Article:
Monday, April 16, 2007


Weird sounding, I know. But the "family" channel was broadcasting all the Harry Potter movies this weekend, and I got caught up in watching two of them. I got on the Harry Potter bandwagon late--I probably didn't read the first book until the second movie was out. Then I was hooked. J. K. Rowling is a genius of the make believe.

All that aside, someone in the "Chamber of Secrets" movie said something that stuck with me. At this point, I can't remember who it was, due to the fact that my brain suffered severe atrophy and mental boredom running 8.4 miles on the treadmill yesterday. Whoever it was who said it, this is what stood out in my mind: "Its not your abilities that define you. Its the choices you make."

I don't know how you interpret that, but in relation to triathlon, that takes a lot of stress off my mind. To me, it means that I may not have the same abilities as a the pros or even a lot of you out there, but I have made the choice to be a part of the triathlon world despite this. This, in and of itself, says something. After all, just how many women my age can do something like this, and just how many women will stick with it regardless of how well they perform? I have made the choice to train regardless of my abilities, or lack thereof. I have made the choice to surround myself with positive people in this sport, keeping me focused and going forward, regardless of how slow that forward motion is. I have made the choice to enter races that I know will be extremely hard for me to finish, at least in terms of time, and have stuck it out regardless.

So many times I have been somewhat fearful, or maybe intimidated, to attempt something that has required huge amounts of training and commitment, not so much because I didn't think I could do it, but because I was worried about my finishing time, or finishing at all. Along the way, I forgot about the fact that just doing and finishing is really what's important to me. But yet I let it get to me what others might think (or say).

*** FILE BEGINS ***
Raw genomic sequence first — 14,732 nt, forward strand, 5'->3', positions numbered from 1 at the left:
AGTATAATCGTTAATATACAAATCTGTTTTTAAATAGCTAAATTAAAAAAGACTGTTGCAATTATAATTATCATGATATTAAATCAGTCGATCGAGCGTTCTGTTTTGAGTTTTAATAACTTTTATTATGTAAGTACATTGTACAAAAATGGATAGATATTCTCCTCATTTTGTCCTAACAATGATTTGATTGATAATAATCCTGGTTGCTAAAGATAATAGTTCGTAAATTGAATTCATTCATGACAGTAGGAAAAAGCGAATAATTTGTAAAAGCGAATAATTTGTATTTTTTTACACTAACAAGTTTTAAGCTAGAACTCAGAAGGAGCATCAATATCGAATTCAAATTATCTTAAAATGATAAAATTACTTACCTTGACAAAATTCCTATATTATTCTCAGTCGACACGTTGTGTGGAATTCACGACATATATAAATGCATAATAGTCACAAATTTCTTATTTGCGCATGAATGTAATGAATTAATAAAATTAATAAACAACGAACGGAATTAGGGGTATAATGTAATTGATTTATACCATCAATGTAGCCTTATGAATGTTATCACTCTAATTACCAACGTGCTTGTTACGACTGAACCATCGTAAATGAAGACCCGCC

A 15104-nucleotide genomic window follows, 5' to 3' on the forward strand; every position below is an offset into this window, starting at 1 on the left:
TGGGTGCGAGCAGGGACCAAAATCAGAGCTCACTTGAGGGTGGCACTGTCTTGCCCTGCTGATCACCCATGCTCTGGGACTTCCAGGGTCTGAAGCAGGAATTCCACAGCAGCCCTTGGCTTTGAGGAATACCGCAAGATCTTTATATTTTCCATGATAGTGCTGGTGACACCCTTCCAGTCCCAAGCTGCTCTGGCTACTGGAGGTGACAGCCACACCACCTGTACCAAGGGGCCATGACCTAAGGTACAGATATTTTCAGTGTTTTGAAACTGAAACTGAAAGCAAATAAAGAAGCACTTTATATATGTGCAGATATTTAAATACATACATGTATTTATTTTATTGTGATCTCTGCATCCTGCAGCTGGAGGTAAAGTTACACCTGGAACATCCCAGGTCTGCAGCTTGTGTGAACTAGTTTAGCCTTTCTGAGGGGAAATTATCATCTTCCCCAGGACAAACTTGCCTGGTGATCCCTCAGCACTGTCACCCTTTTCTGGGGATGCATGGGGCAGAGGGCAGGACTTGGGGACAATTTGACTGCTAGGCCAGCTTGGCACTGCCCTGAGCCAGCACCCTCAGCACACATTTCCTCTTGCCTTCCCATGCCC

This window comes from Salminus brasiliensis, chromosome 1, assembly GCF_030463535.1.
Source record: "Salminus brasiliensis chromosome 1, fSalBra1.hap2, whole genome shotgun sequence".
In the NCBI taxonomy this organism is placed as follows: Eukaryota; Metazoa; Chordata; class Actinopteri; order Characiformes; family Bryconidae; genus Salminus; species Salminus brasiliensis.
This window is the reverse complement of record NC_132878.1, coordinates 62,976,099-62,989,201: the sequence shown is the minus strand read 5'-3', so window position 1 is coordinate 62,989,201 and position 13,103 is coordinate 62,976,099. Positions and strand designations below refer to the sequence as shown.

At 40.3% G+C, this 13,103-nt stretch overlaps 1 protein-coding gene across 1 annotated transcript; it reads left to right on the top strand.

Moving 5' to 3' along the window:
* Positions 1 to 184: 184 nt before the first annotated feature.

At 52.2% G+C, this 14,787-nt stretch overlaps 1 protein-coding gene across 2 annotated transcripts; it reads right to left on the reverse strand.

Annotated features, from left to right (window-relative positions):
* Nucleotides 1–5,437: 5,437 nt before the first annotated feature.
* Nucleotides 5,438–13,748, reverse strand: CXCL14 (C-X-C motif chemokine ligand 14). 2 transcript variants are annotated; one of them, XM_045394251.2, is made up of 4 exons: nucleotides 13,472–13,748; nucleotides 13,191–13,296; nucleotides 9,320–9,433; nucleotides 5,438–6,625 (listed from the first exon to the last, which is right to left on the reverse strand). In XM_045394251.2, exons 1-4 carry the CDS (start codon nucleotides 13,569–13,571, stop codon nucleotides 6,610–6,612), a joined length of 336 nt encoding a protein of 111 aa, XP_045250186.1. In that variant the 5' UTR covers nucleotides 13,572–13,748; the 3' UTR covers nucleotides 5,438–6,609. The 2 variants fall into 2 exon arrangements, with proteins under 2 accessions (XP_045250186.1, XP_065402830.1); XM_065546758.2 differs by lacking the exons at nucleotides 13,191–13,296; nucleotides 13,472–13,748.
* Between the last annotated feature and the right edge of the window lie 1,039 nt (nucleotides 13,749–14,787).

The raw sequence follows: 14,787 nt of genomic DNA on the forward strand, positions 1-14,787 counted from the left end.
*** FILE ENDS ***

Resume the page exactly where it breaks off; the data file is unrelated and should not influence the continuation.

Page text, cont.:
It also leads me to believe--know--that anyone can do a triathlon if they choose to train for one. Some people are just going to be faster than others. But everyone trains for the same distance and covers the same ground in order to finish the race. Not everyone has the ability to be a pro, but the fact that they chose to do a triathlon (or whatever) really does put you on the same playing field.

Friday, April 13, 2007


I just came back from having lunch with the girls at the club. Jan is heading to Boston for the marathon on Monday, and we wanted to get together with her before she leaves. We also were discussing a few club issues--locker room issues actually, and I started mentioning an incident that happened to me a few weeks back.

The incident in question happened on a weekend, a Saturday or Sunday, I can't remember now. As is typical when I go to the gym and/or work on the weekend, since my office is in the same building as the gym I go to now, I generally bring all the things I am going to want while at work--purse, food, drinks, etc. and attempt to juggle all this with my workout bag, etc. and make one trip into the building.